*As part of the in-depth research project, one of the requirements of the BA Honours in Journalism and Media Studies degree at Wits University, students are required to write daily blog entries to show the progress of their projects. This year the theme is Yeoville and students have to take on a topic that tells a story that is Yeoville specific.
I went to Cornerstone church, one last time. I got a few more stills, even though I have a lot already, but I had the opportunity to go again and I wanted to make the most of the last day in Yeoville. There was less pressure this time and I could talk to some congregates on a social level. Even though I wasn’t intending to do more work, just soaking in the environment and taking mental notes was journalism.
Now I know Yeoville like the back of my hand.
From this experience, I haven’t just written about “subjects”. There are people in Yeoville, I met who I intend on visiting in the future, like Rookshana Visagie and Joe Muthee. They’ve invited me to attend church there again, I may take them up on it. What’s surprised me the most about Yeoville is the hospitality of the people. They are so friendly and helpful!
I wish I could say on the last day, something magnificent happened, but it was a bit anticlimactic. No fireworks or epic encounters. It wasn’t conclusive either, we went in, got our stories and moved out. The people will continue with their lives, as if we weren’t even there.
On the way there, I took a taxi myself (that’s a big deal). I was a little skeptical at first, being the only passenger in a taxi. The driver dropped me off in Hillbrow and put me on another taxi to Yeoville. Three weeks ago, the thought of doing that would’ve paralysed me with fear. These internal victories are so valuable, now I know Yeoville like the back of my hand.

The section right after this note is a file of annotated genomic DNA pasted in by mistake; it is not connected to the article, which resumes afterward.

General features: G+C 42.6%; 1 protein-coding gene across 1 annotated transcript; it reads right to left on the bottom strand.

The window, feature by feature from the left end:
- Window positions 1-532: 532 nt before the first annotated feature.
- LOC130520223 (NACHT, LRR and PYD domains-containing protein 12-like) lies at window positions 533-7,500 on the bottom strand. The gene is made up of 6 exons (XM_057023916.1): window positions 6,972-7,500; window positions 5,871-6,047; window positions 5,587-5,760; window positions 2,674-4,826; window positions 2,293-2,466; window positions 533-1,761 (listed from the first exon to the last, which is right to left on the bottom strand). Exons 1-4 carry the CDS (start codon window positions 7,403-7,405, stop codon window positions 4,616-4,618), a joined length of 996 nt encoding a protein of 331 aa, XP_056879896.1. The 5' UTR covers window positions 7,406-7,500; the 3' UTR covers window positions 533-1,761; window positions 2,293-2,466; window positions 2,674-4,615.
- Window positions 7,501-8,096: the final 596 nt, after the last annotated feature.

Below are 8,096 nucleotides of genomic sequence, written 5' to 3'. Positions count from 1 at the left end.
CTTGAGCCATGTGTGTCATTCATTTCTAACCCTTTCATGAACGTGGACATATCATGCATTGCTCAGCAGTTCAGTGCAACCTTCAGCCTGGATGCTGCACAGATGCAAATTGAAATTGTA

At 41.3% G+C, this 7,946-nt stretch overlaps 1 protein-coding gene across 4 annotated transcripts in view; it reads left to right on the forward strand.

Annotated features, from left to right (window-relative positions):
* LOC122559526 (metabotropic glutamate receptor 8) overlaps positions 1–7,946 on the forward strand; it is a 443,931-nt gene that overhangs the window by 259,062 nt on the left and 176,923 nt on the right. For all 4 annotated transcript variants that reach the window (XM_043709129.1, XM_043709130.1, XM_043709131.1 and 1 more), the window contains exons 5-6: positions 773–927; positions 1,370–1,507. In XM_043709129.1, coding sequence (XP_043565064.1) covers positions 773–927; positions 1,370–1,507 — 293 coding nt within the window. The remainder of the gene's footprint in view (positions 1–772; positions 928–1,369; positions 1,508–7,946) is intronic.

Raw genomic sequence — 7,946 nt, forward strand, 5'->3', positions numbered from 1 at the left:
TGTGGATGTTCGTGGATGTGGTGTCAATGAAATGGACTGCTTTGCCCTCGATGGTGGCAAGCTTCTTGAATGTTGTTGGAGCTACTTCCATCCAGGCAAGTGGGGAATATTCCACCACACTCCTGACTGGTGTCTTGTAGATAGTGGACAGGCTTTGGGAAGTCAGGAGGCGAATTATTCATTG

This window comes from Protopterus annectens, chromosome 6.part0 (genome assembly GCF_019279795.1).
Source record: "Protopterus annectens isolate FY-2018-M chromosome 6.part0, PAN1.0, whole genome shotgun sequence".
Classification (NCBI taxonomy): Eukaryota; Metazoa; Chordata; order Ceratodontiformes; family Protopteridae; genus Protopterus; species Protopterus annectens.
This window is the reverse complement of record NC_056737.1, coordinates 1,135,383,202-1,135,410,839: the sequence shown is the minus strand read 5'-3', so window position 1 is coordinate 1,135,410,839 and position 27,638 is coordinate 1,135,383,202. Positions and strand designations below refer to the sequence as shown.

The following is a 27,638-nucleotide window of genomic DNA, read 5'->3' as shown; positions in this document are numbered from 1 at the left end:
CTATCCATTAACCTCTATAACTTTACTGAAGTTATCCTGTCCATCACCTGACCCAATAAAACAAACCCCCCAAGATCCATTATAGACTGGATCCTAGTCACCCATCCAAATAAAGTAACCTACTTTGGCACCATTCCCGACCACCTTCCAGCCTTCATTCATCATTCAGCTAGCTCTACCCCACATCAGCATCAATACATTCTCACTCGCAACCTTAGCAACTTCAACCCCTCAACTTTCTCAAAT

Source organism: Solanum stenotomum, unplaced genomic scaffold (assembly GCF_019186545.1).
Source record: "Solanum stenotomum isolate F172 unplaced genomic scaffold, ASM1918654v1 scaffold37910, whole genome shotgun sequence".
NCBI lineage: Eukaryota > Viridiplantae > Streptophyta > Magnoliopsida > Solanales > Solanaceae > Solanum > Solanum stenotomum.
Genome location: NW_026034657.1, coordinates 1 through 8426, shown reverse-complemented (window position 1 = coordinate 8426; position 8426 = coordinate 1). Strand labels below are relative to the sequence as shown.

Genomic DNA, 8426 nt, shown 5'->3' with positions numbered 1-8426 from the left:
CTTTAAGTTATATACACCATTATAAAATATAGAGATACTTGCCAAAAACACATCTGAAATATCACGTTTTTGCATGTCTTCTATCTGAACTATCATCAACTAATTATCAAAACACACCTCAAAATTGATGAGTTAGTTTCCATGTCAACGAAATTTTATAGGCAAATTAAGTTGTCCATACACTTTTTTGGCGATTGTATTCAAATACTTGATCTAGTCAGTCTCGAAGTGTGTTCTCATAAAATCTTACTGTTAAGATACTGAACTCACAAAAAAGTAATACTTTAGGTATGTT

When a guy on Rockey Street yelled “Hey brown!” at me to get my attention, I didn’t curl into the fetal position as I expected. I just turned around and yelled back “Uh-uh!” (I didn’t know I had it in me).
Later I met up with Rofhiwa and Bongiwe who were shooting at the Catholic Church. They were taking footage at a soup kitchen. While we were there we spoke to a homeless medical doctor.
He has a sad story, he’s from Zimbabwe and he’s worked all over the world. He kept telling us about story ideas in Yeoville. He said we should be fearless and that we were capable of writing for Al Jazeera. That was an enlightening experience, we have the means and the opportunities, there isn’t any reason for us to hold back. We have nothing to lose.
We met Percy and Lutho at the Rockey street market, we were supposed to shoot Percy’s new subject. But the lady never turned up. Luckily Percy had a back-up designer so we went to her house on Dunbar street. We will be shooting with her again tomorrow, bright and early at 8 am, Lutho and I aren’t keen.
As we walked the streets one last time, the sun draining any remaining moisture we had in our bodies, fatigue setting in, we hobbled onto a full taxi.
I hope my story does justice to the realities of Yeoville.